All you have to do is wash your hands Podcast:  This Podcast teaches children how and when to wash their hands properly. 



Downloadable Flu Prevention Materials for Schools/Day Cares:


Preventing the Spread of Influenza (the Flu) in Child Care Settings: Guidance for Administrators, Care Providers, and Other Staff: Flu recommendations for schools and child care providers http://www.cdc.gov/flu/professionals/infectioncontrol/childcaresettings.htm

Protecting Against the Flu: Advice for Caregivers of Children Less Than 6 Months Old: Research has shown that children less than 5 years of age are at high risk of serious flu-related complications. http://www.cdc.gov/flu/protect/infantcare.htm

Stopping Germs at Home, Work and School: Fact Sheet http://www.cdc.gov/germstopper/home_work_school.htm

Ounce of Prevention: Tips and streaming video for parents and children about the steps and benefits of effective hand washing http://www.cdc.gov/ounceofprevention/

Clean Hands Saves Lives: Keeping hands clean is one of the most important steps we can take to avoid getting sick and spreading germs to others. http://www.cdc.gov/cleanhands/

Hand washing to reduce Disease: Recommendations to Reduce Disease Transmission from Animals in Public Settings http://www.cdc.gov/mmwr/preview/mmwrhtml/rr5605a4.htm

BAM! Body and Mind. Teacher's Corner: In this activity, students will conduct an experiment on washing their hands. They will learn that "clean" hands may not be so clean after all and the critical importance of washing their hands as a way to prevent the spread of disease. http://www.bam.gov/teachers/epidemiology_hand_wash.html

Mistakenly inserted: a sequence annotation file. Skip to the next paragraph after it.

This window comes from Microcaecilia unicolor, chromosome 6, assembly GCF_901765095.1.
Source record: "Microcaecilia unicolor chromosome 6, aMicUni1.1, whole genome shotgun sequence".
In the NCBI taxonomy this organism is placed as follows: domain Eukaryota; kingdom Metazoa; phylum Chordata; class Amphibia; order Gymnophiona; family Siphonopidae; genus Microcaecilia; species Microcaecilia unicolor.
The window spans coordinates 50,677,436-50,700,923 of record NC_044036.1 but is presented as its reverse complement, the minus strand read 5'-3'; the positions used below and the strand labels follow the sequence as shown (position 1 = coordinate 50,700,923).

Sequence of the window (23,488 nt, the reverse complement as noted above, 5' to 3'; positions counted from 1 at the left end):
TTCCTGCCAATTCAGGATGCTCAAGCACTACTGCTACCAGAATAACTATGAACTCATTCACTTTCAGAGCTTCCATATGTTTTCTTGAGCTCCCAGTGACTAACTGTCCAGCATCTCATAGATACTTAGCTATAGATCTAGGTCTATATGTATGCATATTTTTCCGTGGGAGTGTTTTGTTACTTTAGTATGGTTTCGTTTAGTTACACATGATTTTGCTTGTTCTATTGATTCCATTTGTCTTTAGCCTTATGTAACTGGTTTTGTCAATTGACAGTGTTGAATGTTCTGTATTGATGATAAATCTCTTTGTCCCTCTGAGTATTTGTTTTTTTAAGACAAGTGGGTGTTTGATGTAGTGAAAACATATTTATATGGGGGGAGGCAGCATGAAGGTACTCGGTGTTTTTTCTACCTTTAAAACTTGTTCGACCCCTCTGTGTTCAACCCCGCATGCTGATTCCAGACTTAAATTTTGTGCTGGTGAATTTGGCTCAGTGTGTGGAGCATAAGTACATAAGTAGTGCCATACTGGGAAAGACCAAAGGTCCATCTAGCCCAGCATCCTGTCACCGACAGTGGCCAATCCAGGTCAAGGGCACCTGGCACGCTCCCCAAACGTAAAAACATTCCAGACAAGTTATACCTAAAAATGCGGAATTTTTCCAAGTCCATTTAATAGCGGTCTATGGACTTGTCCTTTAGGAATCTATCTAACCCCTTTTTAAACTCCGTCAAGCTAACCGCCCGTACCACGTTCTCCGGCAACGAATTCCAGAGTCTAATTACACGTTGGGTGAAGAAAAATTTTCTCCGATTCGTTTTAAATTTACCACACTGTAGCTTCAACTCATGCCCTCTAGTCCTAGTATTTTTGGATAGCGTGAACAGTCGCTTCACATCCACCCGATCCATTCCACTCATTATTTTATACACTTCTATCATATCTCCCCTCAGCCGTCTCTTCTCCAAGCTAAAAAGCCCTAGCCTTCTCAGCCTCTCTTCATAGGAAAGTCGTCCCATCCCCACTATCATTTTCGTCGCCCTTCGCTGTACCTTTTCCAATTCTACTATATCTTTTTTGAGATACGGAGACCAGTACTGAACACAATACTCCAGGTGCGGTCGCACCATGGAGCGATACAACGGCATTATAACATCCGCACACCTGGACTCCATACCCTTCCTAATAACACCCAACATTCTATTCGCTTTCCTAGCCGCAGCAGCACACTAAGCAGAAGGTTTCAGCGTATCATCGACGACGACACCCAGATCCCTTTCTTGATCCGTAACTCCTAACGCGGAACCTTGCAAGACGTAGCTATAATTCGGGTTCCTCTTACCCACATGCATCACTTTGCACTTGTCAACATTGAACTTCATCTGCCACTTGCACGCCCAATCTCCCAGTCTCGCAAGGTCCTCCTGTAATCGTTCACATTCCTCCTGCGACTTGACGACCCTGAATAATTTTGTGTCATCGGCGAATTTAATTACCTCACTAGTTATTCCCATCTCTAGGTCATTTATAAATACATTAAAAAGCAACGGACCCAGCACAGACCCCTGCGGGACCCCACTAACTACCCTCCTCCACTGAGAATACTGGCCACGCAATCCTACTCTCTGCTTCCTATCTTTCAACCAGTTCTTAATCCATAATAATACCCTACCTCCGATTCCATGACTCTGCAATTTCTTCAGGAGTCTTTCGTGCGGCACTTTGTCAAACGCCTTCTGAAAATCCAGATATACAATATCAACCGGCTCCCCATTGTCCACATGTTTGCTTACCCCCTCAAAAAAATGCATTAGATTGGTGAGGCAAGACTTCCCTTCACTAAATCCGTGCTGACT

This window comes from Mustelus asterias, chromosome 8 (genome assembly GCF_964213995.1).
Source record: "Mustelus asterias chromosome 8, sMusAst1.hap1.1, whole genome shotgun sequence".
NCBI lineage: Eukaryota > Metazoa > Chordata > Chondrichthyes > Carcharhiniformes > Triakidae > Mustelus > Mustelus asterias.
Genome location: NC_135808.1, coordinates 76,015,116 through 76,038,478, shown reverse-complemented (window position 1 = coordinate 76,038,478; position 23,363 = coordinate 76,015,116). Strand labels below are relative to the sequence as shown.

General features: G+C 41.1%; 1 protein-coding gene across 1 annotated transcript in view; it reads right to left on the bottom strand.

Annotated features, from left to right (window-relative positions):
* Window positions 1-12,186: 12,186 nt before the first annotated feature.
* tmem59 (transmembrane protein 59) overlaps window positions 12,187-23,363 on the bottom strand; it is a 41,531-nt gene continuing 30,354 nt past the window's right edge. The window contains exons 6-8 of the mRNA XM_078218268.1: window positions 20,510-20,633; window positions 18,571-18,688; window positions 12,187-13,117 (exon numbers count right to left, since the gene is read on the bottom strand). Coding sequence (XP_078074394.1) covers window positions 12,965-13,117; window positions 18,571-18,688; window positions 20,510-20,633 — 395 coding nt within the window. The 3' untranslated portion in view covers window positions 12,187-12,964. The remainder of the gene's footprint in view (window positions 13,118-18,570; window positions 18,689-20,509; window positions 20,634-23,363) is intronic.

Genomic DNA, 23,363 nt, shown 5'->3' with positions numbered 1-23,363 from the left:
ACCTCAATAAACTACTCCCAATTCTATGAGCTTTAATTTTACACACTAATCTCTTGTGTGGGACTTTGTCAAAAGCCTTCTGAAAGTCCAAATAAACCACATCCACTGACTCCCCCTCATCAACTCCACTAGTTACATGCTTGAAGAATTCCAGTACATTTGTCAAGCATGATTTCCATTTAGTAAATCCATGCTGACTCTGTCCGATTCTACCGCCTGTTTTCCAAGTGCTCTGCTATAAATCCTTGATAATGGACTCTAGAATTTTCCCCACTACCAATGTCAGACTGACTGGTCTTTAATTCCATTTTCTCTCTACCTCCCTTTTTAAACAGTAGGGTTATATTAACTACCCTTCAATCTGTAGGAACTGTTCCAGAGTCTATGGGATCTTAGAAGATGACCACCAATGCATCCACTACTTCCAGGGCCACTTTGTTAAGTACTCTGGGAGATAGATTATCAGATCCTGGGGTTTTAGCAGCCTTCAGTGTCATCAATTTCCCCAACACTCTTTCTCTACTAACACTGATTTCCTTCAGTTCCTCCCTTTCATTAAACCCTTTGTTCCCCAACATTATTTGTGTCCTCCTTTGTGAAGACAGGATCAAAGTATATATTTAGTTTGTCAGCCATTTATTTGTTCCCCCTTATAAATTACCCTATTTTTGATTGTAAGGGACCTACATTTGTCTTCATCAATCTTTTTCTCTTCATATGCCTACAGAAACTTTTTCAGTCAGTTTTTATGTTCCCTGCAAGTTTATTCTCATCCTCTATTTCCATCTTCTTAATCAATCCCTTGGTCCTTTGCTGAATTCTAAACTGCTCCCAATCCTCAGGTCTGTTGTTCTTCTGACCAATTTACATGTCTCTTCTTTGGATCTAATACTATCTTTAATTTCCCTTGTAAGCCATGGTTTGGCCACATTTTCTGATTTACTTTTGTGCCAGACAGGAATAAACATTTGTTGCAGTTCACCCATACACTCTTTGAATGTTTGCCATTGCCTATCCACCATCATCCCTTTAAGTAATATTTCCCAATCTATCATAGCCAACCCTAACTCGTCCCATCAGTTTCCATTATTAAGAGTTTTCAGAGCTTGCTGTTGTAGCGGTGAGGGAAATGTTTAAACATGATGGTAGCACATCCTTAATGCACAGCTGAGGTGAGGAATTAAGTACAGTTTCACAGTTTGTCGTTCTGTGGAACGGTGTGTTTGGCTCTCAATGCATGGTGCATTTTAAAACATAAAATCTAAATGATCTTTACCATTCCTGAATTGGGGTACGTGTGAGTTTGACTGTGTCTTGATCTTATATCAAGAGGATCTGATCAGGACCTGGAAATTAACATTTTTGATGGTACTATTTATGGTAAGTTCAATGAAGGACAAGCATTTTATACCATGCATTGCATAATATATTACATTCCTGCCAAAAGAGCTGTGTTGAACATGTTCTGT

CDC TV - Put Your Hands Together: (Video) Scientists estimate that people are not washing their hands often or well enough and may transmit up to 80% of all infections by their hands. http://www.cdc.gov/CDCTV/HandsTogether/

Cover your Cough Posters: Stop the Spread of Germs that Make You and Others Sick!  Printable formats of "Cover Your Cough". Posters only available as PDF files. http://www.cdc.gov/flu/protect/covercough.htm

CDC - Be a Germ Stopper: Posters and Materials: For Community and Public Settings Like Schools and Child Care Facilities).  Cover Your Cough also available for health care settings. http://www.cdc.gov/germstopper/materials.htm

"It's a SNAP" Toolkit Program materials to help prevent school absenteeism activities for school administrators, teachers, students and others can do to help stop the spread of germs in schools.
See the hand cleaning section of the "It's a SNAP" site at

Scrub Club http://www.scrubclub.org/Kids can learn about health and hygiene and become members of the Scrub Club(tm) at www.scrubclub.org. The site features a fun and educational animated Webisode with seven "soaper-heros" who battle nasty villains who represent germs and bacteria. Kids learn the six key steps to proper hand-washing through a webisode, hand-washing song, interactive games, and activities for kids, and educational materials for teachers are also available to download.